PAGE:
There is no fixed or agreed-upon path that countries must follow to scale up services, as countries are very diverse, and follow diverse paths. To account for the differences that exist, two analyses – “Scale Up One,” based on the WHO-led normative approach, and “Scale Up Two,” based on the World Bank and UNICEF-led Marginal Budgeting for Bottlenecks (MBB) approach – were undertaken to provide a range of costs and impacts, based on different assumptions with regards to speed and approach to the scale-up of services.
For the purposes of costing the achievement of the desired outcomes identified by the Taskforce and in the Joint Action Plan, the estimates were revised from a 2009-2015 timeframe to a 2011-2015 timeframe. As of June 2010, the Joint Action Plan Financing Working Group agreed to use the median estimates of the two approaches for the purposes of estimating the additional financing required in the 2011-2015 period. It is important to note that the methodology, the costing, the financial target, and the results estimates are all subject to change, and will not be finalized until the Joint Action Plan is agreed and launched in September 2010.
All actors — developing countries, OECD members including the G8, private foundations, the private sector, NGOs, global and regional funds, and the top 100 research foundations — must each play a role. If all partners respond as recommended in the Joint Action Plan, results which could emerge in the period 2011-2015 include:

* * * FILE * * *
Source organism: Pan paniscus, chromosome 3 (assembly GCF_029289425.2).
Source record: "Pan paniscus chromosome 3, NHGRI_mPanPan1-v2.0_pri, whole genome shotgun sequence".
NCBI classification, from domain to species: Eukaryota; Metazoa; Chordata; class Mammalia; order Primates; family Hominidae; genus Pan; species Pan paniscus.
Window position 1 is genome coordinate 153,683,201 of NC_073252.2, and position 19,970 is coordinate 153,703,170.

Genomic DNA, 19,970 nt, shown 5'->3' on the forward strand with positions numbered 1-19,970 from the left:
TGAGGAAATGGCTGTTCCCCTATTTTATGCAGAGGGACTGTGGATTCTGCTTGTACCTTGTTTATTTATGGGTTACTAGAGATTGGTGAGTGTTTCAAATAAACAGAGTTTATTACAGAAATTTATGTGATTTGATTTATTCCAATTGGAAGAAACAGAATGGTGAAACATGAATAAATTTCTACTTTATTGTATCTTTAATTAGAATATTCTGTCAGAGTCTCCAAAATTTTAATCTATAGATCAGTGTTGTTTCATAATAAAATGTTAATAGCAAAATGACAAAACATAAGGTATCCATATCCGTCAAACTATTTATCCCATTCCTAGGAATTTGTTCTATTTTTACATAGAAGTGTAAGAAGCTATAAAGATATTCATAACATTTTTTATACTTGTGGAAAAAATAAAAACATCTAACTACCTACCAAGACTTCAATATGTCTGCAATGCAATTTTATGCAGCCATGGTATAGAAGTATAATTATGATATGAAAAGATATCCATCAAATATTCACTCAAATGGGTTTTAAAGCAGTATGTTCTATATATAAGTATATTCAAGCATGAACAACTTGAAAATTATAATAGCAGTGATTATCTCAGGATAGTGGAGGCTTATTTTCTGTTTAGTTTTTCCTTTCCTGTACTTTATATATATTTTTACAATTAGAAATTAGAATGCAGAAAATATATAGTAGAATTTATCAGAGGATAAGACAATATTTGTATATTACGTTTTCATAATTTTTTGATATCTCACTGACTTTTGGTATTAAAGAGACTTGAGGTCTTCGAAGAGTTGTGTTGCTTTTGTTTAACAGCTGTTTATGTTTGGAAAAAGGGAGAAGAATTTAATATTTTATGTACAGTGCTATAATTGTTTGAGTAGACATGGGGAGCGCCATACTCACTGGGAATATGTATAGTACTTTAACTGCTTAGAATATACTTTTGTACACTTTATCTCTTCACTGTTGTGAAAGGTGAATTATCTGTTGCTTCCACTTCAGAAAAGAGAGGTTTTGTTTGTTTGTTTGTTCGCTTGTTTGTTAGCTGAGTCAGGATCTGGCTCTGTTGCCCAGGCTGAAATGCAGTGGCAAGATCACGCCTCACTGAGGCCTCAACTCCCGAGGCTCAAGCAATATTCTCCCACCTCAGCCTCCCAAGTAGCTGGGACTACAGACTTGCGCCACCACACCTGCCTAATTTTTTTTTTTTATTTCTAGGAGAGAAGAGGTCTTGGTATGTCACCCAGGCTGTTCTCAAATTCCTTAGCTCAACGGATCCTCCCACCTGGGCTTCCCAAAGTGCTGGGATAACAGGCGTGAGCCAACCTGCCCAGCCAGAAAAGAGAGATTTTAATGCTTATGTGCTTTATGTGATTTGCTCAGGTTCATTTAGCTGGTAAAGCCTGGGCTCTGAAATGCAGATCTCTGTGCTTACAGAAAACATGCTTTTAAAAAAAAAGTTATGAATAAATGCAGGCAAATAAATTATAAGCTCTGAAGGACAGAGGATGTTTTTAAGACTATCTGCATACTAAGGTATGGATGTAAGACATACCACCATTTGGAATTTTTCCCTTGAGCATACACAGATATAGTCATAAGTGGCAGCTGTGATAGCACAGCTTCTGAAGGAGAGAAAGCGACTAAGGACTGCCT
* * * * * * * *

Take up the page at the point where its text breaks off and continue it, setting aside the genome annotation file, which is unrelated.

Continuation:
(i) saving over 15 million additional lives of children under five years of age (child and infant deaths averted)
(ii) saving an additional 740,000 lives of mothers (maternal deaths averted)
(iii) enabling access to family planning for 141 million new users (towards unmet family planning need).
Accountability and Future Reporting
G8 members will work together with other organizations, such as the OECD-DAC, the World Bank, the WHO and the Countdown to 2015 to put in place an accountability mechanism that is rigorous and transparent. Details of this accountability mechanism and preliminary monitoring data will be made publicly available through the 2011 Accountability Report.
1. Population Division of the Department of Economic and Social Affairs of the United Nations Secretariat, World Population Prospects: The 2008 Revision, http://esa.un.org/unppSource: Official website of the Muskoka G8
[back to top]
|This Information System is provided by the University of Toronto Libraries and the G7 Research Group at the University of Toronto.|
Please send comments to:
This page was last updated November 20, 2010.
All contents copyright © 2023. University of Toronto unless otherwise stated. All rights reserved.